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Combining a predicted diameter distribution with an estimate based on a small sample of diameters

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Abstract:

The diameter distribution of a forest stand is of great interest in many situations, including forest management planning and the related prediction of growth and yield. The estimation of the diameter distribution may be based on, for example, a measured sample of diameters or the application of previously estimated parameter prediction models (PPMs), which relate the parameters of an assumed distribution function to some stand characteristics. We propose combining these two information sources. The approach is adopted from the mixed-effects modelling theory. The PPMs are treated as mixed-effects models, the residuals being stand effects. These stand effects are predicted using a small sample of tree diameters with the best linear predictor. A study conducted with a Spanish pine data set showed that in a situation where the predictors of the PPM include errrors, the prediction can be improved even by using a sample plot of as few as five sample trees. Vice versa, a distribution based on a sample plot of 3–15 sample trees can be significantly improved by utilizing existing PPMs. An additional simulation study was conducted to further investigate how the violation of different underlying assumptions of the method affects the performance.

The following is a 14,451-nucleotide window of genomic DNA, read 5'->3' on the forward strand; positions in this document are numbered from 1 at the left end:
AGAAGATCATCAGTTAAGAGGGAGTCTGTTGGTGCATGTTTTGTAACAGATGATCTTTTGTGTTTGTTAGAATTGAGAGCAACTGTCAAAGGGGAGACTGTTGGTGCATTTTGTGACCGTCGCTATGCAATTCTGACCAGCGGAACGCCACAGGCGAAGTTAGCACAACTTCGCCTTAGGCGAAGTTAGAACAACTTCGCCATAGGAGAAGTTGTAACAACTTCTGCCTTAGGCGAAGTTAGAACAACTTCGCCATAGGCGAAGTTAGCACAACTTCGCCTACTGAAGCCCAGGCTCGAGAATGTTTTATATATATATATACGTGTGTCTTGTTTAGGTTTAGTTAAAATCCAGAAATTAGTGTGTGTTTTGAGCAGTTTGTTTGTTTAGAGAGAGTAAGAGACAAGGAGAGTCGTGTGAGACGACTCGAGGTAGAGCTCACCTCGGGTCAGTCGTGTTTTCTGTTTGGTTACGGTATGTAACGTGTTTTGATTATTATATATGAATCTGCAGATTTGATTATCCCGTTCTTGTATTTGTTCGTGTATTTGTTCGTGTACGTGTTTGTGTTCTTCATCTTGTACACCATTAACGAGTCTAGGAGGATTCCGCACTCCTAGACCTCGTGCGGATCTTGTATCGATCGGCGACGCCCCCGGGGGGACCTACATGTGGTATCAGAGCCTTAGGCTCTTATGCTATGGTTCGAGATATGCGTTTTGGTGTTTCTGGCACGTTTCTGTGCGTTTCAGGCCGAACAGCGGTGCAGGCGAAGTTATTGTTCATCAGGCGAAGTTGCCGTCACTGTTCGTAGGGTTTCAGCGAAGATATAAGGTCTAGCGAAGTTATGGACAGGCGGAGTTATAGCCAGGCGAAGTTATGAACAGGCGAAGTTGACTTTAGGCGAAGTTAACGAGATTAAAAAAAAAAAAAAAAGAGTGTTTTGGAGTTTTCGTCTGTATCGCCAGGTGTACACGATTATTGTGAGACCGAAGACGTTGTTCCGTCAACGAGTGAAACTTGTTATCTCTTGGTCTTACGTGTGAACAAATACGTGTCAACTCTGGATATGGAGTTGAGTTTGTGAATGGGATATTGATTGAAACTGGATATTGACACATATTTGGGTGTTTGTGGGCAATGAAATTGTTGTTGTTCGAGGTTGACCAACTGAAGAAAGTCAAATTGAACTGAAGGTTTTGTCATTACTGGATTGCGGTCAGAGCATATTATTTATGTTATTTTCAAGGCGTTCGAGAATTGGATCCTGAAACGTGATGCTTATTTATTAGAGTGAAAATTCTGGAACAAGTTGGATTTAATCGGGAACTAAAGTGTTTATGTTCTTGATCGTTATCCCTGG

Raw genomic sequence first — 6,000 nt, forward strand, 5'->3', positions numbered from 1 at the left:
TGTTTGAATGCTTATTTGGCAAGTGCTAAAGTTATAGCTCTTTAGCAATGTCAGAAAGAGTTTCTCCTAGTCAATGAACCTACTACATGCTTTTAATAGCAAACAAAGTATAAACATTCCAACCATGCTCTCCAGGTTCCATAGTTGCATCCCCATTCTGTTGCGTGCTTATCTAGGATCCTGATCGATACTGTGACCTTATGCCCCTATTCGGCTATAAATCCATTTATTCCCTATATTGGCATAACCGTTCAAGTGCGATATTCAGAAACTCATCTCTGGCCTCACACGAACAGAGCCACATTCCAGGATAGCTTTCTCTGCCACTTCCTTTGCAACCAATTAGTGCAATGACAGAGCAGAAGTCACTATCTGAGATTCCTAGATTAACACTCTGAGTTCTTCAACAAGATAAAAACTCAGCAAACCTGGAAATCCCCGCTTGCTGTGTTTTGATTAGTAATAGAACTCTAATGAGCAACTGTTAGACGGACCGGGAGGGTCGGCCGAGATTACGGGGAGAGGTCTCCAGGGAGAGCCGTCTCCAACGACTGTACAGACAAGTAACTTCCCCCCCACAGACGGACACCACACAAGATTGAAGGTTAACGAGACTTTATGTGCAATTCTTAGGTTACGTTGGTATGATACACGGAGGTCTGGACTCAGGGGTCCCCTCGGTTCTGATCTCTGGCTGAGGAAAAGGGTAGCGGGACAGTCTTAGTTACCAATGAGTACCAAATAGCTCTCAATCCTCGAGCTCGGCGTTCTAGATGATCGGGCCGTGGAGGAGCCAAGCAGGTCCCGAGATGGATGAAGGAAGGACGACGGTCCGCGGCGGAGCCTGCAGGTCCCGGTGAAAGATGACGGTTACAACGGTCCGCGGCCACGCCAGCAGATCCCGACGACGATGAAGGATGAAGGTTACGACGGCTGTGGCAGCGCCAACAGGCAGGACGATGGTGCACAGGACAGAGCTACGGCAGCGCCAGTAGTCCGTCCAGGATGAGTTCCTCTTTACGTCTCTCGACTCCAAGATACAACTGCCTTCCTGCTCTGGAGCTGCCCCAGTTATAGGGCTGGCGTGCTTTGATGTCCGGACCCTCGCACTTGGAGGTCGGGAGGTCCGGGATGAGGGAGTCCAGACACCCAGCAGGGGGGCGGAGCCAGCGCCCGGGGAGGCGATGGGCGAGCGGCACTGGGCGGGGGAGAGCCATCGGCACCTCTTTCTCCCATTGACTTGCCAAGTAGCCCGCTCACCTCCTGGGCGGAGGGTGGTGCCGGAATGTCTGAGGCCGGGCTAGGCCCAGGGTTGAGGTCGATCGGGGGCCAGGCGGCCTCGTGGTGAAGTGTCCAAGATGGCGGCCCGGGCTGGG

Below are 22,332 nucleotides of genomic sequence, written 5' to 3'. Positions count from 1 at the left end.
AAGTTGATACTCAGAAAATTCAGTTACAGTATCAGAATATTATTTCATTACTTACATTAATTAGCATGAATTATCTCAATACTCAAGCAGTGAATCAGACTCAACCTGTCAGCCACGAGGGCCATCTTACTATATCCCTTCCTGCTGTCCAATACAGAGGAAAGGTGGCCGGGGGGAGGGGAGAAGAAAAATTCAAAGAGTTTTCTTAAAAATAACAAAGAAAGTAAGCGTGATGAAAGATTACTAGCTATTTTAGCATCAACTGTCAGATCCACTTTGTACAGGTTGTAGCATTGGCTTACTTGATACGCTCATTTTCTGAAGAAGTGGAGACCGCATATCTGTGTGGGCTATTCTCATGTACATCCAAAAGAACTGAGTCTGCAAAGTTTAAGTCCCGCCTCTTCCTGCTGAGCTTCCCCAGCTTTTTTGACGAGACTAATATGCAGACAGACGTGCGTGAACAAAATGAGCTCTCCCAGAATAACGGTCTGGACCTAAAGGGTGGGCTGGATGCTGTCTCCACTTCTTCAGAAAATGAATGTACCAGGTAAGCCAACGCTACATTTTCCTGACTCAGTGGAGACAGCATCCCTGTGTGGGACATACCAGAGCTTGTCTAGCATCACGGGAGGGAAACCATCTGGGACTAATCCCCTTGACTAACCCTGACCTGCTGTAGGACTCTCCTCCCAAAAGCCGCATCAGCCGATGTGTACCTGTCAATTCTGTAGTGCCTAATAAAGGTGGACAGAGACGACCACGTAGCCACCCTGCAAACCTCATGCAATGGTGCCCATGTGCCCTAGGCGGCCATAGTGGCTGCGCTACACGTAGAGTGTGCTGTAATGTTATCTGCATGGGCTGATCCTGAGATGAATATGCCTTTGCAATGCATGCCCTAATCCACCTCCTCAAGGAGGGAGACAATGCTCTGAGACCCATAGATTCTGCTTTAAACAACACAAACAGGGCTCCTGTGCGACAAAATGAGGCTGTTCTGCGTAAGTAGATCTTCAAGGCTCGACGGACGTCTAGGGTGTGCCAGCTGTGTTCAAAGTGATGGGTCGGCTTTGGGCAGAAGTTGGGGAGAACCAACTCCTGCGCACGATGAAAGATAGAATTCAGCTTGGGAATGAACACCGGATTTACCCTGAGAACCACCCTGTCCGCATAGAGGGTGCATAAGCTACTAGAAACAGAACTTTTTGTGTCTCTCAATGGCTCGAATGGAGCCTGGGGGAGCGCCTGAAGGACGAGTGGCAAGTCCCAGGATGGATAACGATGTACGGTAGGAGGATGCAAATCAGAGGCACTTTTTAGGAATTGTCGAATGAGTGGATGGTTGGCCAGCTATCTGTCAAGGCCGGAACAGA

Document Type: Research Article

DOI: http://dx.doi.org/10.1139/x11-008

Affiliations: 1: Department of Forest Sciences, University of Eastern Finland, P.O. Box 111, 80110 Joensuu, Finland. 2: Department of Mathematics, Universitat Jaume I, Campus Riu Sec, E-12071 Castellón, Spain. 3: EFIMED-Mediterranean regional Office of the European Forest Institute, Castella 33, Barcelona, Spain.

Publication date: April 8, 2011

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  • Published since 1971, this monthly journal features articles, reviews, notes and commentaries on all aspects of forest science, including biometrics and mensuration, conservation, disturbance, ecology, economics, entomology, fire, genetics, management, operations, pathology, physiology, policy, remote sensing, social science, soil, silviculture, wildlife and wood science, contributed by internationally respected scientists. It also publishes special issues dedicated to a topic of current interest.
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